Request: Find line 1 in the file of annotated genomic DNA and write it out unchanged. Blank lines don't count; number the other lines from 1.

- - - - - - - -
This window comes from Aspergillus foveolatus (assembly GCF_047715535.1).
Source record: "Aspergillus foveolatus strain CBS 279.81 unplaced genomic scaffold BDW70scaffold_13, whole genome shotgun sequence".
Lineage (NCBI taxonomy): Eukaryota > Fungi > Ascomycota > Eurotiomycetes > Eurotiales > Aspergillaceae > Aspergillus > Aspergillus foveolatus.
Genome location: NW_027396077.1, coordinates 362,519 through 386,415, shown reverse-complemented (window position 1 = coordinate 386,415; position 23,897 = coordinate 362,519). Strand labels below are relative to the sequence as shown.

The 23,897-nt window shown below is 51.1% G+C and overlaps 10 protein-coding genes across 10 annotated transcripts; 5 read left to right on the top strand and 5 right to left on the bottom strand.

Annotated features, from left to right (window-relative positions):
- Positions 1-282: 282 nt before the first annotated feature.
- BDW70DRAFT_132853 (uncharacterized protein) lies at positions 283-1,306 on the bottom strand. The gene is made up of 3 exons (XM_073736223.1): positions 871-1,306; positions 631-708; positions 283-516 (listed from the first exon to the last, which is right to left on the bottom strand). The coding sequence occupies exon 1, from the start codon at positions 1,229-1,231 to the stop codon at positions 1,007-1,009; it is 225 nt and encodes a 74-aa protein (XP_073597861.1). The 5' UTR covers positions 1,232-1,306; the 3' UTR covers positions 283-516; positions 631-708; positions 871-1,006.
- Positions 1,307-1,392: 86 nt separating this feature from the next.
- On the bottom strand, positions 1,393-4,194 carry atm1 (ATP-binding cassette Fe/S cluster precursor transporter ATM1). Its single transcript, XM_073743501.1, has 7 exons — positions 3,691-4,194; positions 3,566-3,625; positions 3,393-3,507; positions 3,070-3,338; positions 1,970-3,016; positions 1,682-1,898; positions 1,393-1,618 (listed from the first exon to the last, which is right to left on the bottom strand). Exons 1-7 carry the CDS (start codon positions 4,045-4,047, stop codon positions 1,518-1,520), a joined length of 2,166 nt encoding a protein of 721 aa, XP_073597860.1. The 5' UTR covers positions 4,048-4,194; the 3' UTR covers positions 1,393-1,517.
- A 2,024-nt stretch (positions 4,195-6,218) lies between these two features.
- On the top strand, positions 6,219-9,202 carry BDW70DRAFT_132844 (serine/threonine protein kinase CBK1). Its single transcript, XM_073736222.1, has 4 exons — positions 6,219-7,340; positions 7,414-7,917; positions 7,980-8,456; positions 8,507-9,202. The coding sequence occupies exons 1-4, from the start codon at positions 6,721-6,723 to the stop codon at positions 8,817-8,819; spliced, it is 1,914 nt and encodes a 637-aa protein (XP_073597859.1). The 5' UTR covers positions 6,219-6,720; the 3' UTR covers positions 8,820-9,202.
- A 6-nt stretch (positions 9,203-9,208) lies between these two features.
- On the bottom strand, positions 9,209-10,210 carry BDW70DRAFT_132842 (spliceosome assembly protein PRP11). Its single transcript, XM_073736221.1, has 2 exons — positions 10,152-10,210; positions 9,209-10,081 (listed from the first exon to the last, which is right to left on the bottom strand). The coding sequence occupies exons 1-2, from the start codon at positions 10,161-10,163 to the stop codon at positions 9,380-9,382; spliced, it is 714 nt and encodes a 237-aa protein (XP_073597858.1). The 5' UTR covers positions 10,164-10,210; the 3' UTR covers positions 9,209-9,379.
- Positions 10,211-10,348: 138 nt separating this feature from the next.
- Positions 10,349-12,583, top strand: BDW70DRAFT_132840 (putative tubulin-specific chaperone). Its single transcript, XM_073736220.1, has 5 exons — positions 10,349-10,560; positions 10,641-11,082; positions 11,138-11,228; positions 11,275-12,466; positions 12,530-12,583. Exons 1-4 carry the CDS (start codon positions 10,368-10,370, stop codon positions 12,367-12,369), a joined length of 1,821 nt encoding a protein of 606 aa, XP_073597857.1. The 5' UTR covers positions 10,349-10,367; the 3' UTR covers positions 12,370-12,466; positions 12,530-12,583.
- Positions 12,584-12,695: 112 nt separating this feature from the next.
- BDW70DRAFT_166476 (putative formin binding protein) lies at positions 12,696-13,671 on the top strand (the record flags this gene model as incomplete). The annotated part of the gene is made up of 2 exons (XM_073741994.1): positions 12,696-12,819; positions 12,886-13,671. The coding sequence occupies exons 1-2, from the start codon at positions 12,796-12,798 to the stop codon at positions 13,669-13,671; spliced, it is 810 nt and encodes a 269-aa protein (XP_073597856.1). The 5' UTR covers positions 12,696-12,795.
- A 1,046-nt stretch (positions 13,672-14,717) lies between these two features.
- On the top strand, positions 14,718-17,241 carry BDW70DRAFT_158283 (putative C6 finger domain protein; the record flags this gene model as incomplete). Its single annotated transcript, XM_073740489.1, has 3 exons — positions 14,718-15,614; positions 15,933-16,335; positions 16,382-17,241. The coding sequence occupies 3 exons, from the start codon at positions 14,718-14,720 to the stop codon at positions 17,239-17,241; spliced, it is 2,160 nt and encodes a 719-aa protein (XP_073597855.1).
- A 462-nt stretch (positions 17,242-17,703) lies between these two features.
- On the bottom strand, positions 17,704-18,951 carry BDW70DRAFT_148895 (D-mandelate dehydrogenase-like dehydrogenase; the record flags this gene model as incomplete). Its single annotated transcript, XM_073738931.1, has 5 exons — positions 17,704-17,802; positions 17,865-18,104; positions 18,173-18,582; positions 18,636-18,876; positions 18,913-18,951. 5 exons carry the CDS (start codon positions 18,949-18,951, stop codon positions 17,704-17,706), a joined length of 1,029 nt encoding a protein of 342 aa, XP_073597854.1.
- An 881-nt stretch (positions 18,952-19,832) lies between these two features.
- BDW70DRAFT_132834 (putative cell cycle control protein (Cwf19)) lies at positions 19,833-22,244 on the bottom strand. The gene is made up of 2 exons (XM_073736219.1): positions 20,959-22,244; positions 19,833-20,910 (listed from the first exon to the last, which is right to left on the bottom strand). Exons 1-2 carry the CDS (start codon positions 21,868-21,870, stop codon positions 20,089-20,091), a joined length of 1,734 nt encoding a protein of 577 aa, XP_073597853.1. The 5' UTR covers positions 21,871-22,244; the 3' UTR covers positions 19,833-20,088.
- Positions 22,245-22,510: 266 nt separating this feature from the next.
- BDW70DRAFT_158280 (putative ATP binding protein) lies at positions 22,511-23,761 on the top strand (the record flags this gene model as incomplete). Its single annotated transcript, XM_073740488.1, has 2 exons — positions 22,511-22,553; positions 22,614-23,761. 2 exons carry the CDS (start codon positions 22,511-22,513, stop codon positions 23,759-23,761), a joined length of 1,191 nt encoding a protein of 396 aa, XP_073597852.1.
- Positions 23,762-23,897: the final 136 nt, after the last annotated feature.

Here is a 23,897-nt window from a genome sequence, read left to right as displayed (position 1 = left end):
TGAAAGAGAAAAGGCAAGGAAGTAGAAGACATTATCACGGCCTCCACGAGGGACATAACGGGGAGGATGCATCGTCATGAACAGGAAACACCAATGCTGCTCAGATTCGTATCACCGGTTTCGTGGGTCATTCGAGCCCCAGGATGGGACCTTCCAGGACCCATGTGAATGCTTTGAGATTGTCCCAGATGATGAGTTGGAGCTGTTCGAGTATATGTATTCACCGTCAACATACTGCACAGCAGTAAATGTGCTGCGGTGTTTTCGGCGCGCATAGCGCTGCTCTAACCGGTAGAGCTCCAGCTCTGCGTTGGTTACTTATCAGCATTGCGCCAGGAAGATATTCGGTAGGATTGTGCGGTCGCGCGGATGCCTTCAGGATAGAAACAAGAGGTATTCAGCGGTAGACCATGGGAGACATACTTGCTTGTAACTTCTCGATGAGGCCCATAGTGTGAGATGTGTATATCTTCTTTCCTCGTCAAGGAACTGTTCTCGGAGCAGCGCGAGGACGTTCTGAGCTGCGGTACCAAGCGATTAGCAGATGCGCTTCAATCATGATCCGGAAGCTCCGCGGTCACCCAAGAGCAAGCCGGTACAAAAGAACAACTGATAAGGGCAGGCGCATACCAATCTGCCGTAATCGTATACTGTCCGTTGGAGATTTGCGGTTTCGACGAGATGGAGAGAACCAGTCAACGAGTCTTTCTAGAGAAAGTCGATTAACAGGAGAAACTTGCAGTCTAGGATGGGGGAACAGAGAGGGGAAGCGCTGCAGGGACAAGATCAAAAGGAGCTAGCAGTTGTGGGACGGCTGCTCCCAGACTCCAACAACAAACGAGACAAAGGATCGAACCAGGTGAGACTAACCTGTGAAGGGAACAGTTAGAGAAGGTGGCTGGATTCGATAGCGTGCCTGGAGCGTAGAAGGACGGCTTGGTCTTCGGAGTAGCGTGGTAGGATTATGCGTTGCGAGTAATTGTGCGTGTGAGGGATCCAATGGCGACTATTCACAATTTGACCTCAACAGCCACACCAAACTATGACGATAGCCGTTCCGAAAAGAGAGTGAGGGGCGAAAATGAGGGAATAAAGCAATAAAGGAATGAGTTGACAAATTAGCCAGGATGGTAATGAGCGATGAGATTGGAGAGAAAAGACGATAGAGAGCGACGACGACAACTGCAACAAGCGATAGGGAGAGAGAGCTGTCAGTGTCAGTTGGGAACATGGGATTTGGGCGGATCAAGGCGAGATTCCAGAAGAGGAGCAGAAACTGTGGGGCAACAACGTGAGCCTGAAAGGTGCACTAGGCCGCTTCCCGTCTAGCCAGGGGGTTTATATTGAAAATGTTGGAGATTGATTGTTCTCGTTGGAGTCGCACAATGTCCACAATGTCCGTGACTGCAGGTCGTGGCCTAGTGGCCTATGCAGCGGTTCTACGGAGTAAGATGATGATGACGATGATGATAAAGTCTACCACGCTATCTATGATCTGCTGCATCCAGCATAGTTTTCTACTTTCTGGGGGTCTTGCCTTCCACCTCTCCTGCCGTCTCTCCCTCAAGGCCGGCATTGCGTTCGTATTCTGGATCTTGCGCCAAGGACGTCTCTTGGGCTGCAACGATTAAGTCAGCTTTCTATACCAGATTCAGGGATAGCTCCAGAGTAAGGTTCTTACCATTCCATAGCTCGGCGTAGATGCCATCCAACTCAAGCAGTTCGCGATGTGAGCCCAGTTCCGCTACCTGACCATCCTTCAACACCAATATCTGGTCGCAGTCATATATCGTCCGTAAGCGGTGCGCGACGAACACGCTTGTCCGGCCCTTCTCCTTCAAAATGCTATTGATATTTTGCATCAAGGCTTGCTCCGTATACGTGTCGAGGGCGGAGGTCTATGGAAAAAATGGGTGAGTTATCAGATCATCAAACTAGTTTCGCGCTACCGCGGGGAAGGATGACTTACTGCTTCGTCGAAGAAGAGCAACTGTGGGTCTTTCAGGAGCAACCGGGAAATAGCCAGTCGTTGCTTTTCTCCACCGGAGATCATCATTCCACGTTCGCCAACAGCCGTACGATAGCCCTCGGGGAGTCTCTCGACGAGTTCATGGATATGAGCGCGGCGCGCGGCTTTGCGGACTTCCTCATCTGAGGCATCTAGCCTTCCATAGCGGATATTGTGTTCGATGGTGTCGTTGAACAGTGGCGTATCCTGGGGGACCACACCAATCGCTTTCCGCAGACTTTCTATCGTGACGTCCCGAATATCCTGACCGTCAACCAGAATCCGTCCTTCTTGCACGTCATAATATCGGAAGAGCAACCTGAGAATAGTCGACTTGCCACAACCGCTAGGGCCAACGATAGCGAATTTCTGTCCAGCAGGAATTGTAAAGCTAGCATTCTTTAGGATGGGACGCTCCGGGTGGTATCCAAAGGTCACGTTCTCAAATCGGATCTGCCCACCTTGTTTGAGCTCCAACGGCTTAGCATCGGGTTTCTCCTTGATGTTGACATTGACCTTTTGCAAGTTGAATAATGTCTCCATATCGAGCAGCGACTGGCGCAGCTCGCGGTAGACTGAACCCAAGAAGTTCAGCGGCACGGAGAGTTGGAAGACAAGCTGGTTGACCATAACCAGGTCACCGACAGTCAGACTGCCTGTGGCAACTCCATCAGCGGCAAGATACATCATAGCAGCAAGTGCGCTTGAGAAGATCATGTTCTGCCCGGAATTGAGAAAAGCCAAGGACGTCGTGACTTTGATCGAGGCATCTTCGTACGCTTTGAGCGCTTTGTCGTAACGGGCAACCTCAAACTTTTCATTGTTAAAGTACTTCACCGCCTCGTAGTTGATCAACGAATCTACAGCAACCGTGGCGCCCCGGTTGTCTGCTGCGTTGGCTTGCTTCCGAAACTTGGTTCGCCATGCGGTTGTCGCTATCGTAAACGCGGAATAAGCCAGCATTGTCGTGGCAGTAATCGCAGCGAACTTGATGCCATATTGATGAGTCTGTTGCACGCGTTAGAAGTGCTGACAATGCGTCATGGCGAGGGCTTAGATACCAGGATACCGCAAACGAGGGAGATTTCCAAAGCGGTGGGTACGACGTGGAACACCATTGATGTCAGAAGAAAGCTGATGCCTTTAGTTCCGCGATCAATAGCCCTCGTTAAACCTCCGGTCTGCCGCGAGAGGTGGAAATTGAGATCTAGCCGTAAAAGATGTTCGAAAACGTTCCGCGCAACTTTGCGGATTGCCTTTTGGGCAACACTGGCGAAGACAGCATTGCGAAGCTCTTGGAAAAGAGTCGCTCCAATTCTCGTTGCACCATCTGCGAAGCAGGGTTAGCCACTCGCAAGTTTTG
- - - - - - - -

This window comes from Aspergillus foveolatus (assembly GCF_047715535.1).